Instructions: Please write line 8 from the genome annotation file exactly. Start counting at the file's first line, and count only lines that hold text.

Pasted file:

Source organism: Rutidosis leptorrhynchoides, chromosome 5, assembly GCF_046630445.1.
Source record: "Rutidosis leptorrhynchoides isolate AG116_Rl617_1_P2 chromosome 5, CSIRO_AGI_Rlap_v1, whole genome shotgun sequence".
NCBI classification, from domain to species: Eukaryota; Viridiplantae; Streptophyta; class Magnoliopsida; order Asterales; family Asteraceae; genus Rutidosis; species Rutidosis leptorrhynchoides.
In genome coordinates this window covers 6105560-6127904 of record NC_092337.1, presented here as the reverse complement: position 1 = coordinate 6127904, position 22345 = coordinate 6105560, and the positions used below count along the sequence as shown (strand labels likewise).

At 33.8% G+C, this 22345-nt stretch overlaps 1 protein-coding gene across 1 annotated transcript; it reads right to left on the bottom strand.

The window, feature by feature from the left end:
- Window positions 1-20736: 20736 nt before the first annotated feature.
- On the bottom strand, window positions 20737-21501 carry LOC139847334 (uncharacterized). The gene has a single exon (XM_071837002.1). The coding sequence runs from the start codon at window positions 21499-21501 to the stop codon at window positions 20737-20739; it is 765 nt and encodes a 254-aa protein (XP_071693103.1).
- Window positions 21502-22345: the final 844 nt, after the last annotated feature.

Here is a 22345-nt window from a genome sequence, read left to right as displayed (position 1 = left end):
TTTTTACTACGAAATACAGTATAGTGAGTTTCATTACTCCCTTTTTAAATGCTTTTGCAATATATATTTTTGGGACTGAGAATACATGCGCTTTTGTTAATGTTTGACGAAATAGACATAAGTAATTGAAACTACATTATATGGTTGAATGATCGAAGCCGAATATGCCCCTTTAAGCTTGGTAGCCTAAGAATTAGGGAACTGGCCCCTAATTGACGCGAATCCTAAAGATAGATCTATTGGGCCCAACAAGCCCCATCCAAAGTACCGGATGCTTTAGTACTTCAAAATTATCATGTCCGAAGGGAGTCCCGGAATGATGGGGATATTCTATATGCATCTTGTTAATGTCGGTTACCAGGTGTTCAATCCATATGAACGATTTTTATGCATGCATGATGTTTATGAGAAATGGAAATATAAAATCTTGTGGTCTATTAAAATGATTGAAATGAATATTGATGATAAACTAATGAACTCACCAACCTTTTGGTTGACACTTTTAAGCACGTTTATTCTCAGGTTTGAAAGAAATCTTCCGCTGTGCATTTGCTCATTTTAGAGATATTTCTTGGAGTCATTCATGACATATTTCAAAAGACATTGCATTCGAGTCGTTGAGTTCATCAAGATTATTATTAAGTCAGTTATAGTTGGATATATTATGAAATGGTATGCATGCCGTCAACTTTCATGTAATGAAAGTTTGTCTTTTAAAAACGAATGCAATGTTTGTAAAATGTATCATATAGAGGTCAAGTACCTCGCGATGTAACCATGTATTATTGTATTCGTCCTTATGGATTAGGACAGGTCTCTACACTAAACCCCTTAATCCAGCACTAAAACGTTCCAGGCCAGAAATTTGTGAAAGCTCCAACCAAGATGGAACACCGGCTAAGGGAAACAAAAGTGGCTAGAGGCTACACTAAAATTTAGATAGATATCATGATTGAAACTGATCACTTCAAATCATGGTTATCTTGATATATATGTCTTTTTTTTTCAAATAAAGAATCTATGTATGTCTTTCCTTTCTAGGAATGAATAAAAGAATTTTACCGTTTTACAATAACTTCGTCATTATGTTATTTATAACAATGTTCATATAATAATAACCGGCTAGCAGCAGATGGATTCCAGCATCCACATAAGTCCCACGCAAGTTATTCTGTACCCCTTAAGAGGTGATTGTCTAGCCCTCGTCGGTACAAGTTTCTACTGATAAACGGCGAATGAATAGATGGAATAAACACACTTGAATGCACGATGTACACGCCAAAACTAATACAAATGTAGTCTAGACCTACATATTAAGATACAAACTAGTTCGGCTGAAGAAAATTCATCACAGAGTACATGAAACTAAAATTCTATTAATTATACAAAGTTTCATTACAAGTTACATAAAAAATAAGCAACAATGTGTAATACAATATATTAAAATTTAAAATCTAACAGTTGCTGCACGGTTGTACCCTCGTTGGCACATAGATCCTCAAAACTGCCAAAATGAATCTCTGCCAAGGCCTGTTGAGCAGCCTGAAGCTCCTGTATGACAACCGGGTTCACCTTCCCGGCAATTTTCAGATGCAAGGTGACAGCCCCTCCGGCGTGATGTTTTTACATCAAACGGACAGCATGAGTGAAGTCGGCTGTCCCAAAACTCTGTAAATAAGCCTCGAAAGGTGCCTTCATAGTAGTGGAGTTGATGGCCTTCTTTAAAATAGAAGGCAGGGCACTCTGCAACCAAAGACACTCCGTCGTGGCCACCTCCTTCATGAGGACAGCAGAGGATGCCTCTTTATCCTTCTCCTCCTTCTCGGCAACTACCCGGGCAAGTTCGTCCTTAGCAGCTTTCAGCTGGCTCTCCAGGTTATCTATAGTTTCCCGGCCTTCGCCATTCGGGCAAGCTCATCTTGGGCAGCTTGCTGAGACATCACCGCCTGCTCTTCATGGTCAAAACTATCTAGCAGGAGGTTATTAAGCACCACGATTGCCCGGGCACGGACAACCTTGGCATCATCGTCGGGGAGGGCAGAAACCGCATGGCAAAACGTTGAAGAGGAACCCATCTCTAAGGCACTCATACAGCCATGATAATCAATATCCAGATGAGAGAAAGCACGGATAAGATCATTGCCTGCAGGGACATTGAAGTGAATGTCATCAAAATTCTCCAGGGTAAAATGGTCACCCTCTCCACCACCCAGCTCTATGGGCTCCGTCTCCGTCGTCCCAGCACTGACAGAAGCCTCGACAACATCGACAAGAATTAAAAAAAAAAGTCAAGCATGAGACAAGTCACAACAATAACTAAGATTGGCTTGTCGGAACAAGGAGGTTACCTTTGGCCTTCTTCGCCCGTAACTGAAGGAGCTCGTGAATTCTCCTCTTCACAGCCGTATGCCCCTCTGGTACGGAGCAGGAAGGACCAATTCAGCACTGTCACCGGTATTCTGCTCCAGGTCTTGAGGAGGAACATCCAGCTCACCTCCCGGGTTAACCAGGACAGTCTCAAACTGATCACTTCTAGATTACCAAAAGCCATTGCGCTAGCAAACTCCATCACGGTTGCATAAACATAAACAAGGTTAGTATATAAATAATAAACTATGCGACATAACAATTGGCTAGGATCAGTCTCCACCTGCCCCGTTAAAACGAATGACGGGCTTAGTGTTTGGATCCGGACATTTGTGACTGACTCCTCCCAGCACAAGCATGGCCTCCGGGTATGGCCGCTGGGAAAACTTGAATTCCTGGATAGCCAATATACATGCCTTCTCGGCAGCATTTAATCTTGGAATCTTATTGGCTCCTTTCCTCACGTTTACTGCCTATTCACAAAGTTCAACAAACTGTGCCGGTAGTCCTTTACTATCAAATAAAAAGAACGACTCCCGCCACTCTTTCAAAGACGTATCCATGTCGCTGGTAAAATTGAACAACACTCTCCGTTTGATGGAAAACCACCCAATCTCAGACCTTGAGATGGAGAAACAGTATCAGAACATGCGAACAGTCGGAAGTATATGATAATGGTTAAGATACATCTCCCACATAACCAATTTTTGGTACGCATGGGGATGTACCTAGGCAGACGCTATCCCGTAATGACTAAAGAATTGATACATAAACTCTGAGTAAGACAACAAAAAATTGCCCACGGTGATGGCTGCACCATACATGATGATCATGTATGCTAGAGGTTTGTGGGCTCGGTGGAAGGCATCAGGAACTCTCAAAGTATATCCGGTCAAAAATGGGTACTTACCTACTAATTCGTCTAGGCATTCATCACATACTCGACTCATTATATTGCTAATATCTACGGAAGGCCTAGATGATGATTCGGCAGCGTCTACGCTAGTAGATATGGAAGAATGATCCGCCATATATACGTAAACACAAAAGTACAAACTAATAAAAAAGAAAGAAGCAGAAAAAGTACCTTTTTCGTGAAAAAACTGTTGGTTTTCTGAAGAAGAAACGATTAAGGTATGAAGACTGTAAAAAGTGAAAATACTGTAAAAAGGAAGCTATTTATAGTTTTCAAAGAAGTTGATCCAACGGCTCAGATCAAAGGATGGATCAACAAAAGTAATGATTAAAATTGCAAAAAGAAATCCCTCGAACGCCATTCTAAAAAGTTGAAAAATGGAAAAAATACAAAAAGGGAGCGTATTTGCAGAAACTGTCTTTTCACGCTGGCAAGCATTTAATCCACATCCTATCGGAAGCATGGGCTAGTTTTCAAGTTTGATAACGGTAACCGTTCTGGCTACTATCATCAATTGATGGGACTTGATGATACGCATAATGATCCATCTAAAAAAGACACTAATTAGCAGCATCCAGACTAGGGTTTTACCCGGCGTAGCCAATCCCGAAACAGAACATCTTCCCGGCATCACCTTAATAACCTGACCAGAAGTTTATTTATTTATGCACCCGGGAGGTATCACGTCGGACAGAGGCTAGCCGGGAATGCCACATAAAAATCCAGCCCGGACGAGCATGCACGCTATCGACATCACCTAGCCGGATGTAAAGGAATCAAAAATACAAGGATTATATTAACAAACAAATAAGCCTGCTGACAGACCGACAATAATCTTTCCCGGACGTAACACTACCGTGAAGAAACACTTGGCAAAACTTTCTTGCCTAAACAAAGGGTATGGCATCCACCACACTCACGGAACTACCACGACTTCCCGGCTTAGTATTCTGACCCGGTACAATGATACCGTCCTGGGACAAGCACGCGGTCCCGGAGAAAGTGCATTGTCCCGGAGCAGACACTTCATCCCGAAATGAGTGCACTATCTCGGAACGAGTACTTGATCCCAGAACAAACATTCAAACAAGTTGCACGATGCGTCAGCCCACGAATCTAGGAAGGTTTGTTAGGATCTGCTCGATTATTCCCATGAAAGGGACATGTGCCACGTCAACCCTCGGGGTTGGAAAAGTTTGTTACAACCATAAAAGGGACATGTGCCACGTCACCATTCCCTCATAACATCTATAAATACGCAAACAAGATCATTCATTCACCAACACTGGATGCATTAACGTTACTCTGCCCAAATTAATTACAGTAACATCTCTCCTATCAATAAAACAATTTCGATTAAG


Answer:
- On the bottom strand, window positions 20737-21501 carry LOC139847334 (uncharacterized). The gene has a single exon (XM_071837002.1). The coding sequence runs from the start codon at window positions 21499-21501 to the stop codon at window positions 20737-20739; it is 765 nt and encodes a 254-aa protein (XP_071693103.1).